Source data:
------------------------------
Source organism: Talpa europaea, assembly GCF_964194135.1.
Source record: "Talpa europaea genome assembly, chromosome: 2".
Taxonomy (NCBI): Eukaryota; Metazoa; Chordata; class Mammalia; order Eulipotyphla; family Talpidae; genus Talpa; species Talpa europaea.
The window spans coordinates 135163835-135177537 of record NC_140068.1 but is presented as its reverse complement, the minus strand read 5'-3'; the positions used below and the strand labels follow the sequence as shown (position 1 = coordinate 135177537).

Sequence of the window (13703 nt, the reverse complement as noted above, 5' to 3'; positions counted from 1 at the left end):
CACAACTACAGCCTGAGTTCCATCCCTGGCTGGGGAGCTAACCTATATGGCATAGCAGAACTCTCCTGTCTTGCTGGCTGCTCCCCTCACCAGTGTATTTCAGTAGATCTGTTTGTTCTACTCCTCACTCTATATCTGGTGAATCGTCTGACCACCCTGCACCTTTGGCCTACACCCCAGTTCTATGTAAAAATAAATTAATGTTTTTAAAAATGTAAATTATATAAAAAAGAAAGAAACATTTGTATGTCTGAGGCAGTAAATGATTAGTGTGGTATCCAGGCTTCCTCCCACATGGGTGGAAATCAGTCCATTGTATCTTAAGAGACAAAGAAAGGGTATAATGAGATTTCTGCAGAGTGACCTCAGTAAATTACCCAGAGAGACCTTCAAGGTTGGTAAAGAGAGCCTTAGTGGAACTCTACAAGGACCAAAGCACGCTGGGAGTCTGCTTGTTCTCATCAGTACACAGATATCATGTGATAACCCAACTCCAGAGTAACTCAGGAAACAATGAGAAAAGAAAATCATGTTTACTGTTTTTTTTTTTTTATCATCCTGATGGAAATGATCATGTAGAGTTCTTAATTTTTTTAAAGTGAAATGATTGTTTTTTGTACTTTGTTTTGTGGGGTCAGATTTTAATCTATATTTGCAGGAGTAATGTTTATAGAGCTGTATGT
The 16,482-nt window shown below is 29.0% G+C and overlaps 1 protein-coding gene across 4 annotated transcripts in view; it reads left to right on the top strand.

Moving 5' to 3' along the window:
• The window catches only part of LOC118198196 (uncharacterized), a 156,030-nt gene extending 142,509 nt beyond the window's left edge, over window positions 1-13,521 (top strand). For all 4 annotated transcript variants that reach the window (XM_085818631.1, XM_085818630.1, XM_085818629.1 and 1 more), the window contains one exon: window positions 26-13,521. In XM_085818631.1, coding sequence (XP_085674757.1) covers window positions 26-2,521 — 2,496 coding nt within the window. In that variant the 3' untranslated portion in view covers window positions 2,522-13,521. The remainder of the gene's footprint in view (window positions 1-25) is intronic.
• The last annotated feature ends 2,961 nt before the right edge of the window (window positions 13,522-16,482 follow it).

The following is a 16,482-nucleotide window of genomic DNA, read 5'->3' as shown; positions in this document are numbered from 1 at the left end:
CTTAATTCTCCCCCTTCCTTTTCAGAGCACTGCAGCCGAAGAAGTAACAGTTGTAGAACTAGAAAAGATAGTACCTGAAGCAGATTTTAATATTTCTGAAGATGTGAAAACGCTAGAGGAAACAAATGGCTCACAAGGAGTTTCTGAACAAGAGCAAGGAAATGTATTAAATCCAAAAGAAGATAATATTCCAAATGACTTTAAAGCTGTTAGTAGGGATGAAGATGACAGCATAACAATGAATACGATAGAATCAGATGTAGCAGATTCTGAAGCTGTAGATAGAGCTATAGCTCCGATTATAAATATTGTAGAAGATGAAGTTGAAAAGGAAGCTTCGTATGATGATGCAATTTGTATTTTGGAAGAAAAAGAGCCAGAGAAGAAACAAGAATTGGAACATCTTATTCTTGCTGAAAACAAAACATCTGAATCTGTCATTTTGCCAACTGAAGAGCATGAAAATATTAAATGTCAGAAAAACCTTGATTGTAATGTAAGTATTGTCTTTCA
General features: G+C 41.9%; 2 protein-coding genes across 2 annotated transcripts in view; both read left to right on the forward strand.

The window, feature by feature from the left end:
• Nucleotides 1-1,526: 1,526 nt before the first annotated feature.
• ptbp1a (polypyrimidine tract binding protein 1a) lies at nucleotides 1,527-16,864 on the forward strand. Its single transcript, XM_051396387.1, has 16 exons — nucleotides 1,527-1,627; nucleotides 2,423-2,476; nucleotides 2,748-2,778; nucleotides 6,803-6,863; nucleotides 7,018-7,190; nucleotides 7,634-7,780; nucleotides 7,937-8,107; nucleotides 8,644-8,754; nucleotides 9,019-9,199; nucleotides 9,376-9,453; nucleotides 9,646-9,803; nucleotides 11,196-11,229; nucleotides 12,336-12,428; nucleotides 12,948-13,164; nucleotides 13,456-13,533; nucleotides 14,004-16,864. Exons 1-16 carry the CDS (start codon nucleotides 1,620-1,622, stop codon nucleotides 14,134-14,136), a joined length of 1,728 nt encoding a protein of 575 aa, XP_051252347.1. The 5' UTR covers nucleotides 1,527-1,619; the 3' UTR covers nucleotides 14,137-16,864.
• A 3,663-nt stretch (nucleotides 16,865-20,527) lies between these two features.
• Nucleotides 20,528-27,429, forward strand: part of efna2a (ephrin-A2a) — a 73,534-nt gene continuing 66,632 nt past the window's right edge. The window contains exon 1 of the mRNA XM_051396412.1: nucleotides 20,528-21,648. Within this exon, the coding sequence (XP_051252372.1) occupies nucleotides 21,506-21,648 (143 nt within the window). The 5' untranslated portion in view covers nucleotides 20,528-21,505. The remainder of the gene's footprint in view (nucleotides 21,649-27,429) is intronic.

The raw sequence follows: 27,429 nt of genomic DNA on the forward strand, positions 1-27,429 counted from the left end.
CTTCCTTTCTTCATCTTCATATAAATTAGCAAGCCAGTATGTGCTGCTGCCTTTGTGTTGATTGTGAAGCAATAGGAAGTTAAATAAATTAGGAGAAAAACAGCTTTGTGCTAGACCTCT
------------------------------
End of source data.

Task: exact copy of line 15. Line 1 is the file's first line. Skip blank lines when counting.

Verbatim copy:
• Nucleotides 1-1,526: 1,526 nt before the first annotated feature.